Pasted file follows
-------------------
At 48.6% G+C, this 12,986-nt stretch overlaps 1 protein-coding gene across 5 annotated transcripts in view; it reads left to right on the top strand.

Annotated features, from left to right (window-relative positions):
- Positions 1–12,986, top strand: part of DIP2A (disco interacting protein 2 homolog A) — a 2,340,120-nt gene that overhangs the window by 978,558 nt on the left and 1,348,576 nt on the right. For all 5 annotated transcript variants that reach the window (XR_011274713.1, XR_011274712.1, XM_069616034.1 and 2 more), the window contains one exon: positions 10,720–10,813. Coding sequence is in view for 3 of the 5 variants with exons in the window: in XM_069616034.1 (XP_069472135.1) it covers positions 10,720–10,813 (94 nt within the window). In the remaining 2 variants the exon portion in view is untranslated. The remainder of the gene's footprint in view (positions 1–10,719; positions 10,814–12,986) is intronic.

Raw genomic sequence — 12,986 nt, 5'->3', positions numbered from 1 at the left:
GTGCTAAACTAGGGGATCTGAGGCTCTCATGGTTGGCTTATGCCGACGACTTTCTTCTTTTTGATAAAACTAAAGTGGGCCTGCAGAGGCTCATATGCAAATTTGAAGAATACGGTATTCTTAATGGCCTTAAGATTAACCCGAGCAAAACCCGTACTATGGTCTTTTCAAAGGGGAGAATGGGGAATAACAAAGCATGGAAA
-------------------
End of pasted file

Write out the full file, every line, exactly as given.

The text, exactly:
At 48.6% G+C, this 12,986-nt stretch overlaps 1 protein-coding gene across 5 annotated transcripts in view; it reads left to right on the top strand.

Annotated features, from left to right (window-relative positions):
- Positions 1–12,986, top strand: part of DIP2A (disco interacting protein 2 homolog A) — a 2,340,120-nt gene that overhangs the window by 978,558 nt on the left and 1,348,576 nt on the right. For all 5 annotated transcript variants that reach the window (XR_011274713.1, XR_011274712.1, XM_069616034.1 and 2 more), the window contains one exon: positions 10,720–10,813. Coding sequence is in view for 3 of the 5 variants with exons in the window: in XM_069616034.1 (XP_069472135.1) it covers positions 10,720–10,813 (94 nt within the window). In the remaining 2 variants the exon portion in view is untranslated. The remainder of the gene's footprint in view (positions 1–10,719; positions 10,814–12,986) is intronic.

Raw genomic sequence — 12,986 nt, 5'->3', positions numbered from 1 at the left:
GTGCTAAACTAGGGGATCTGAGGCTCTCATGGTTGGCTTATGCCGACGACTTTCTTCTTTTTGATAAAACTAAAGTGGGCCTGCAGAGGCTCATATGCAAATTTGAAGAATACGGTATTCTTAATGGCCTTAAGATTAACCCGAGCAAAACCCGTACTATGGTCTTTTCAAAGGGGAGAATGGGGAATAACAAAGCATGGAAA